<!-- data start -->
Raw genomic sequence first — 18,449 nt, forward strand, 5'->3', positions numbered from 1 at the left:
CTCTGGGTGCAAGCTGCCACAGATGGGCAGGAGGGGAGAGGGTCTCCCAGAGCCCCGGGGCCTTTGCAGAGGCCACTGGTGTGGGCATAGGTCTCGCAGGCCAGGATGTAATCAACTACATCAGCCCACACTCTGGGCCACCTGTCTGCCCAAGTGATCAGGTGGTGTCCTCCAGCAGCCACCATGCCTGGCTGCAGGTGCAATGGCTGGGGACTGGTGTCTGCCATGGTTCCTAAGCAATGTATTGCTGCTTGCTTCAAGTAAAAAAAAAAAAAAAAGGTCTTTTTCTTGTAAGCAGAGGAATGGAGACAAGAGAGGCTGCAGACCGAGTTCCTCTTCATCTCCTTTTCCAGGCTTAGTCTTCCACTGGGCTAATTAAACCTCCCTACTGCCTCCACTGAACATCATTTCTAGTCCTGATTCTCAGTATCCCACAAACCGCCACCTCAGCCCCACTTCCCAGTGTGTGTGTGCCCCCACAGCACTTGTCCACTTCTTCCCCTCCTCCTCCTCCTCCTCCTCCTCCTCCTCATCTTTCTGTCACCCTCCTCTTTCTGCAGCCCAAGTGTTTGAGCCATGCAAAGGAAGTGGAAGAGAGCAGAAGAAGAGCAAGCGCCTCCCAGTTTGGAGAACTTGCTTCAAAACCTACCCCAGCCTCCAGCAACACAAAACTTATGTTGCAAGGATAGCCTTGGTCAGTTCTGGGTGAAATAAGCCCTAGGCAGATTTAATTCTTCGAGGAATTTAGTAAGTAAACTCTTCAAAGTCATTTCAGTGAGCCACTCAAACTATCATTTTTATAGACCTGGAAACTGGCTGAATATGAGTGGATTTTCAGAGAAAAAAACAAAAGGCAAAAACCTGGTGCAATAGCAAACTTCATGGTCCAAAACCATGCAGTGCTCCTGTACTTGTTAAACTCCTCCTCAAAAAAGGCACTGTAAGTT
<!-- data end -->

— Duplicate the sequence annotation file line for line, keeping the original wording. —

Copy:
Raw genomic sequence first — 18,449 nt, forward strand, 5'->3', positions numbered from 1 at the left:
CTCTGGGTGCAAGCTGCCACAGATGGGCAGGAGGGGAGAGGGTCTCCCAGAGCCCCGGGGCCTTTGCAGAGGCCACTGGTGTGGGCATAGGTCTCGCAGGCCAGGATGTAATCAACTACATCAGCCCACACTCTGGGCCACCTGTCTGCCCAAGTGATCAGGTGGTGTCCTCCAGCAGCCACCATGCCTGGCTGCAGGTGCAATGGCTGGGGACTGGTGTCTGCCATGGTTCCTAAGCAATGTATTGCTGCTTGCTTCAAGTAAAAAAAAAAAAAAAAGGTCTTTTTCTTGTAAGCAGAGGAATGGAGACAAGAGAGGCTGCAGACCGAGTTCCTCTTCATCTCCTTTTCCAGGCTTAGTCTTCCACTGGGCTAATTAAACCTCCCTACTGCCTCCACTGAACATCATTTCTAGTCCTGATTCTCAGTATCCCACAAACCGCCACCTCAGCCCCACTTCCCAGTGTGTGTGTGCCCCCACAGCACTTGTCCACTTCTTCCCCTCCTCCTCCTCCTCCTCCTCCTCCTCCTCATCTTTCTGTCACCCTCCTCTTTCTGCAGCCCAAGTGTTTGAGCCATGCAAAGGAAGTGGAAGAGAGCAGAAGAAGAGCAAGCGCCTCCCAGTTTGGAGAACTTGCTTCAAAACCTACCCCAGCCTCCAGCAACACAAAACTTATGTTGCAAGGATAGCCTTGGTCAGTTCTGGGTGAAATAAGCCCTAGGCAGATTTAATTCTTCGAGGAATTTAGTAAGTAAACTCTTCAAAGTCATTTCAGTGAGCCACTCAAACTATCATTTTTATAGACCTGGAAACTGGCTGAATATGAGTGGATTTTCAGAGAAAAAAACAAAAGGCAAAAACCTGGTGCAATAGCAAACTTCATGGTCCAAAACCATGCAGTGCTCCTGTACTTGTTAAACTCCTCCTCAAAAAAGGCACTGTAAGTT